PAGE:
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From Wikipedia, the free encyclopedia

Alec Statham
Born(1912-05-30)30 May 1912
Coventry, England
Died8 March 1977(1977-03-08) (aged 64)[1]
Current club information
Career statusRetired
Career history
1935, 1937-39Harringay Tigers
1936Southampton Saints
1946-47Odsal Boomerangs
1948-50Wimbledon Dons
Individual honours
1945Northern Riders' Champion
1949London Riders' Champion
Team honours
1936Provincial League Champion
1936Provincial Trophy Winner
1950National Trophy Winner

Alec George Statham (30 May 1912 Coventry, England - 1977)[2] was a Speedway rider who won the London Riders' Championship in 1949 whilst with the Wimbledon Dons, and also represented England many times.[3]

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Statham began grasstrack racing at the age of sixteen.[4] He first rode in speedway as a novice at the Brandon track, going on to ride for Coventry, signed for Birmingham in 1932, and then Southampton, riding as a hobby with his garage business his main priority.[4][5]

He rode for the Harringay Tigers in 1935 before dropping down a division to the Southampton Saints. He gave up racing, thinking he was not good enough to progress, but due to financial difficulties with his garage business in 1937 he returned to the National League with Harringay, soon rising to heat leader status.[4][5] After the Second World War he joined the Odsal Boomerangs in Bradford, captaining the team,[4] before moving to the Wimbledon Dons for a record GB£2,000 transfer fee, repaying that with 336 points in the 1948 season.[5]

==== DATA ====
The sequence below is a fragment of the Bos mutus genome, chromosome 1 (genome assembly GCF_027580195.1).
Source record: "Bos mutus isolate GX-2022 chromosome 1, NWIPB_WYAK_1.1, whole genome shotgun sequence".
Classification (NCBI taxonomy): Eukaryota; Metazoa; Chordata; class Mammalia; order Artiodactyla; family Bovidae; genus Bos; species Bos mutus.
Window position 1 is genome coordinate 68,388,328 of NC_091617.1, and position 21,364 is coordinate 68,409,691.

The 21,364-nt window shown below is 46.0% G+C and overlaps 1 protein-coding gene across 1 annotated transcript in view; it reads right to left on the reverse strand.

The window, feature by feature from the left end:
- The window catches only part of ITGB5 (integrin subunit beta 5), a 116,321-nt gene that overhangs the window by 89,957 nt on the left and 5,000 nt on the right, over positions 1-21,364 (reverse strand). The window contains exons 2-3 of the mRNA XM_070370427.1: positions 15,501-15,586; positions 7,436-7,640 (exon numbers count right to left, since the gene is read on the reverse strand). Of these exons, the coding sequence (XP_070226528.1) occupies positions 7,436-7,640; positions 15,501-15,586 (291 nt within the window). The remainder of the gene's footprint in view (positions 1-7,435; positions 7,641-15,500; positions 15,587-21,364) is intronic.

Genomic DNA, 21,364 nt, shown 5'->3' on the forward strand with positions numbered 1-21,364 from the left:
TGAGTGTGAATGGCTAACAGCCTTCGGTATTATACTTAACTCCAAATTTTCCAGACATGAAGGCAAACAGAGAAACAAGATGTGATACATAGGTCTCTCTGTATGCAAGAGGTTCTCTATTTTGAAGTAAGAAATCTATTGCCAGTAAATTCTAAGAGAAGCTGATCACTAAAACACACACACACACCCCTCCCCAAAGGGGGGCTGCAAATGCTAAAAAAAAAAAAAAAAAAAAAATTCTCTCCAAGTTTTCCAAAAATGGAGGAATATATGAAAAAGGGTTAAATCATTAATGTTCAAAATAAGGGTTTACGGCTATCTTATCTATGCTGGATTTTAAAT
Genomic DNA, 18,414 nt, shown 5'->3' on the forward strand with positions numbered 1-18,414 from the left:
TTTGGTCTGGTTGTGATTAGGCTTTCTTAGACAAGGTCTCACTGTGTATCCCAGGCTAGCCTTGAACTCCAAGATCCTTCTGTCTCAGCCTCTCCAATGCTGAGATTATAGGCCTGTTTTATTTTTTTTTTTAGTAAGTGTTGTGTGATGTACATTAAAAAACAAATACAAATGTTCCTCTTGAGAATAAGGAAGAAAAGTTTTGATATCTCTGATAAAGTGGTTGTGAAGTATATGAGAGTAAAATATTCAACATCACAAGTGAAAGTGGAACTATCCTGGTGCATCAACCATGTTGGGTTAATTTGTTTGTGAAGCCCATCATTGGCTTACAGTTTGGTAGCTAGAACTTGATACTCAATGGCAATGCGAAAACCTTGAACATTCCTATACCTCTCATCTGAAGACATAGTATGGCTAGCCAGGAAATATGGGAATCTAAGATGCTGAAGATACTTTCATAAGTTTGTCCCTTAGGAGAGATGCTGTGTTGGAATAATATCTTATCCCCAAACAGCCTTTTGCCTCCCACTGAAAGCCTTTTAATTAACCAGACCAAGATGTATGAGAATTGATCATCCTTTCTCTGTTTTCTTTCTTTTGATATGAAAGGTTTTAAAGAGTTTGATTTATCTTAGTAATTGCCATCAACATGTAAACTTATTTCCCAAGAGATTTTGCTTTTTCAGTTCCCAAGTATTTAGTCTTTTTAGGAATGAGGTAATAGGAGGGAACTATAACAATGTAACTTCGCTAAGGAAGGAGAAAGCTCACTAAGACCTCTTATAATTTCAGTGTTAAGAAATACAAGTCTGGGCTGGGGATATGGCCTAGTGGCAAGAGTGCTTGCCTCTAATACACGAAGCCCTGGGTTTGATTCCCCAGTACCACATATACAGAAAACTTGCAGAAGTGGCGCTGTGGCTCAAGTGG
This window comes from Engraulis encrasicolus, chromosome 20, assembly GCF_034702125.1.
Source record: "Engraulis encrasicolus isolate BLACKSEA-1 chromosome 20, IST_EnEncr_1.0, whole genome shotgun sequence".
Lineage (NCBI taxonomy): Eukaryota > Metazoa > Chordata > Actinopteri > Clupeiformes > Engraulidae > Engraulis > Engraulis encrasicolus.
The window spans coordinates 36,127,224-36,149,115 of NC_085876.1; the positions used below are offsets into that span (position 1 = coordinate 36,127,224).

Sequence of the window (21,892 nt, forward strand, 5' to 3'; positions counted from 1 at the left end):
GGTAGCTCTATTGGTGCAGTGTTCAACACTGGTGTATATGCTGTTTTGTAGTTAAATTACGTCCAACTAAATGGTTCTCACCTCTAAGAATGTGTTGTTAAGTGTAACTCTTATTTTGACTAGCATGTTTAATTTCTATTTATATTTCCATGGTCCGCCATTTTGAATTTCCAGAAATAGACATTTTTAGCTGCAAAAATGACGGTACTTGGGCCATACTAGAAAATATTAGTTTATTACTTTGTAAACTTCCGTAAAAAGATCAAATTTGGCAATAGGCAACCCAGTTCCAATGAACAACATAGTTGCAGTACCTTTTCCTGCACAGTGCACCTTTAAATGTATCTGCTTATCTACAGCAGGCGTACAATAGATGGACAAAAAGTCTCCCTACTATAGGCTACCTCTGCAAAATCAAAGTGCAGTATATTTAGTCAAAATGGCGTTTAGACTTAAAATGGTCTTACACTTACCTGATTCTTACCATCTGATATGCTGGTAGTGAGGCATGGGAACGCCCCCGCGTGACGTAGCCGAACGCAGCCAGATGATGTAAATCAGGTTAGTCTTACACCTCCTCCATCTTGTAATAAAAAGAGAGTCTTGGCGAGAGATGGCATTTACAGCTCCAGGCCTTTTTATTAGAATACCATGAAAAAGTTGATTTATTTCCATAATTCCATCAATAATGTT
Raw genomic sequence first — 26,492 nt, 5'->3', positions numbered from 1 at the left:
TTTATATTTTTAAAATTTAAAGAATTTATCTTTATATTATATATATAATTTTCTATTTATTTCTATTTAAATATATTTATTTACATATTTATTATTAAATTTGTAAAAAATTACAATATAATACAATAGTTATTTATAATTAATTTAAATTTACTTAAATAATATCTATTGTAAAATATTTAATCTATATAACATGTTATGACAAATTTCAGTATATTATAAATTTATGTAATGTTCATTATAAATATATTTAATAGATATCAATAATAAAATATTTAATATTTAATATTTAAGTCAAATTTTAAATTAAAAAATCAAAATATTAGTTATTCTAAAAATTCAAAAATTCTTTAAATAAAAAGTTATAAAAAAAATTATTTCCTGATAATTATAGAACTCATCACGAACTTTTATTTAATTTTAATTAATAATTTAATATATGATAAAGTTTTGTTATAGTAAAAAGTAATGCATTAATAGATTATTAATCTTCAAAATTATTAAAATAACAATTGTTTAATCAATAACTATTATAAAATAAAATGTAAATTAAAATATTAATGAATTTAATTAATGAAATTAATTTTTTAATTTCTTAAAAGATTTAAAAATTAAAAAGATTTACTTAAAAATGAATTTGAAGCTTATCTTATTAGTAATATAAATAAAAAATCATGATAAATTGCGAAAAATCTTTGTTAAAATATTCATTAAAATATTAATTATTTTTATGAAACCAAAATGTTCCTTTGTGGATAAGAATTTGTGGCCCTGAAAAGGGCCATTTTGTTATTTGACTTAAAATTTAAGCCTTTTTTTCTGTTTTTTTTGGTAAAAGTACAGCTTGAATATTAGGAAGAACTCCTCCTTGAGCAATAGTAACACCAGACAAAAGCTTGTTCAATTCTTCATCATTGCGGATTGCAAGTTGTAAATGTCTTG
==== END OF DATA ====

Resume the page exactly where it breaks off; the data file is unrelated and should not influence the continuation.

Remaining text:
Statham first rode in the England team in the 1938 test series against Australia, scoring 2 points in the first test at Belle Vue and 3 points at West Ham.[6] He travelled to Australia for the 1938/9 series, scoring 2 points in the fourth test.[6] It was in the post-war period when Statham became a leading rider for England, regularly selected between 1947 and 1949.[6]

World final appearances


  1. ^ "England & Wales, Death Index, 1916-2007". Retrieved 7 August 2013.
  2. ^ Addison J. (1948). The People Speedway Guide. Odhams Press Limited
  3. ^ Belton, Brian (2003). Hammerin' Round. ISBN 0-7524-2438-6
  4. ^ a b c d Storey, Basil (1947) "Once Rode Just for Fun", in Speedway Favourites, Sport-in-Print, p. 7
  5. ^ a b c Morgan, Tom (1949) Who's Who in Speedway 1949, Sport-in-Print, p. 68
  6. ^ a b c Foster, Peter (2005) A History of the Speedway Ashes, Tempus, ISBN 0-7524-3468-3, p. 66-9, 72
This page was last edited on 22 August 2021, at 10:26
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